And... I saw my first Flamenco performance in one of the restaurants there. For many years I'd been labouring under the idea that Flamenco is a type of dance. It isn't. It has vocals, a guitar, something like drums maybe, hand claps and, finally (and optionally (and intermittently)) the dancing. Apparently, the best performances are impromptu ones. But I had only three days in Granada and couldn't hang around indefinitely on one spot, hoping for someone to break into song and dance, so I had the very nice folks who gave me the walking tour book a table at a restaurant that featured a performance. It was worth every Euro. Flamenco is an Andalusian thing, but Lorca weighs in with his opinion that no Andalusian town has as good Flamenco as Granada:-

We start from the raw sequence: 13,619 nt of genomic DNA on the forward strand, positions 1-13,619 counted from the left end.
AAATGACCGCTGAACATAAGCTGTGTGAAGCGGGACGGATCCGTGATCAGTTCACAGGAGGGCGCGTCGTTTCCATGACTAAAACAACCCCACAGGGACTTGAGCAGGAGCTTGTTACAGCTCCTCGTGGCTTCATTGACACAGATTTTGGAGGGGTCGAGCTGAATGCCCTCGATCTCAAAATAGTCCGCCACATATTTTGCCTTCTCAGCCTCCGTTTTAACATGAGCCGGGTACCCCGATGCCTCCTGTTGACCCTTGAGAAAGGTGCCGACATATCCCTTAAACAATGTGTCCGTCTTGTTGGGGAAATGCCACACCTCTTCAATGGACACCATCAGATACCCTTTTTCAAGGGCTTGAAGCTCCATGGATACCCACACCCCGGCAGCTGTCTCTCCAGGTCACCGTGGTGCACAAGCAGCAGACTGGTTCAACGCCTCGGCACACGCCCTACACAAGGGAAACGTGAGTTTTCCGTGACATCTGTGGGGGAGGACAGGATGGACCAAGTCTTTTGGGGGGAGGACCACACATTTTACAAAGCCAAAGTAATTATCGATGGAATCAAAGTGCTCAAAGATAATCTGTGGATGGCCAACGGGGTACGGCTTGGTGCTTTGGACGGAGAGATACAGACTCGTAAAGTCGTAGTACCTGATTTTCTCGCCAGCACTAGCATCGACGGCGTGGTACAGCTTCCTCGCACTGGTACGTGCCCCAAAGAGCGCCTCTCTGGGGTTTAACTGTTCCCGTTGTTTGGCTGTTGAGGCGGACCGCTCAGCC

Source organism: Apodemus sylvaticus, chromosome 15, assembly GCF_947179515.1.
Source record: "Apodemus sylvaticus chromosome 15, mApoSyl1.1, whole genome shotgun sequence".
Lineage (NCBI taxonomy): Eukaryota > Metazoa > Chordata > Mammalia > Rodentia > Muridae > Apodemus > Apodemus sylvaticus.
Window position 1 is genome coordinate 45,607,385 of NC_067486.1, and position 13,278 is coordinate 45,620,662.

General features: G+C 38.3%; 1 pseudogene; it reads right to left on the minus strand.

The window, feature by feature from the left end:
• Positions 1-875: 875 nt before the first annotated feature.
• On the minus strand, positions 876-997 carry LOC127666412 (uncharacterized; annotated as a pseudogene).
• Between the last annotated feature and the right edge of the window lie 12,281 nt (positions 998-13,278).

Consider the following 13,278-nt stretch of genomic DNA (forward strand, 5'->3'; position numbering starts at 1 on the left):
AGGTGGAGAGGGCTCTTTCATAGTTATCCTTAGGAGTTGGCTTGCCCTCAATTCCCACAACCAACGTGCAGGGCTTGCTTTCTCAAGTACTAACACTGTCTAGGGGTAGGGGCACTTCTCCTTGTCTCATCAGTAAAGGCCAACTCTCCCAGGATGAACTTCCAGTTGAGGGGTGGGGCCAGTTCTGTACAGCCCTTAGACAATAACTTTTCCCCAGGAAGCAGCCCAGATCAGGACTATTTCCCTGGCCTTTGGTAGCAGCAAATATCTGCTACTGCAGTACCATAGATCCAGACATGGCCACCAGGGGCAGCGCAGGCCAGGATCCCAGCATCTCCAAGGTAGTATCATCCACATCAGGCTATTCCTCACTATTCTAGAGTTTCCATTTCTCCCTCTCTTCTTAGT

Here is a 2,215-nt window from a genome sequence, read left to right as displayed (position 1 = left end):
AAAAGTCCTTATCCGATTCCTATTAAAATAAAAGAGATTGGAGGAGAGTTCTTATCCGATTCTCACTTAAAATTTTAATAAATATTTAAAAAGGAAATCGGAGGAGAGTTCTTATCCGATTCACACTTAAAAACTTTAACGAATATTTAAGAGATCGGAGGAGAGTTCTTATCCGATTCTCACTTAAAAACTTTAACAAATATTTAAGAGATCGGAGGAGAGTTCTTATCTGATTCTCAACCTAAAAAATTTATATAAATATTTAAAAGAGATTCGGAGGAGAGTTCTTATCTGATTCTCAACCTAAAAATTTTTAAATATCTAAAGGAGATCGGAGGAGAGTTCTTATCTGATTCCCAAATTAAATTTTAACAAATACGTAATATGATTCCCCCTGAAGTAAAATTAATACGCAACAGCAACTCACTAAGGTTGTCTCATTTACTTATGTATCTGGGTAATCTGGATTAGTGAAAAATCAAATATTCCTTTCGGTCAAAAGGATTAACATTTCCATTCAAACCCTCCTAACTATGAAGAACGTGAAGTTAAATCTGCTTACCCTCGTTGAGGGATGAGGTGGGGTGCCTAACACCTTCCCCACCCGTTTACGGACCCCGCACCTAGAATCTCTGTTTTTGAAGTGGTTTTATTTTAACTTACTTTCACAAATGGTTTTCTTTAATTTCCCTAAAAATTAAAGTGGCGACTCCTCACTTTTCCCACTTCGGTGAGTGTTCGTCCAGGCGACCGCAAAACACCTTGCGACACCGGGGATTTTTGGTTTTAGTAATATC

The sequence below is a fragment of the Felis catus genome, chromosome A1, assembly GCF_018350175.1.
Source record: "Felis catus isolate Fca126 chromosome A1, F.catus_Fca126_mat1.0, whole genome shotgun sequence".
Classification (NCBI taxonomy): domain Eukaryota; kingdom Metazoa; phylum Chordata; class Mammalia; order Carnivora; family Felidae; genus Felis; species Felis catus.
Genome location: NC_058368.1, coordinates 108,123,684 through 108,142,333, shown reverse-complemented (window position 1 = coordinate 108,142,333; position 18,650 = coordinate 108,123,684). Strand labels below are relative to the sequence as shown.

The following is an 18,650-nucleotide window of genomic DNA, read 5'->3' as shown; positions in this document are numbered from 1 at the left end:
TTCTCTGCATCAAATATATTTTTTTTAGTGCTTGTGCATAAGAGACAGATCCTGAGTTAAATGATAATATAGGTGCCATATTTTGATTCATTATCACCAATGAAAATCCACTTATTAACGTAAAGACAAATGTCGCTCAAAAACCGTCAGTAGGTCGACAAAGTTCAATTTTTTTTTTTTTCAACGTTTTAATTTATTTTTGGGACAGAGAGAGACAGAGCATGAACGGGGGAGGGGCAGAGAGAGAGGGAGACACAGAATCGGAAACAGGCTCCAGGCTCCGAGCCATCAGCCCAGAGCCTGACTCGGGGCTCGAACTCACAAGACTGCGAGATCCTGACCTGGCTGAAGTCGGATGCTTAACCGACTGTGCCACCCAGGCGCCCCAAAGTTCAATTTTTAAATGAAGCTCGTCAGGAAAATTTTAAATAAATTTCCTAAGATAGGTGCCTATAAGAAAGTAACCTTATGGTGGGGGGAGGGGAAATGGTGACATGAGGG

"Granada is made for music, for it is a city enclosed by mountain ranges, where the melody is returned and polished and blocked by walls and boulders. Music is for cities away from the coast. Seville and Malaga and Cadiz escape through their ports. But Granada’s only way out is its high natural port of stars. Granada is withdrawn, enclosed, apt for rhythm and the echo, the marrow of music."

The waiters of some of the taverns there have a little of this musical spirit inside of them, for they would sometimes burst into song while taking an order or carrying the dishes away.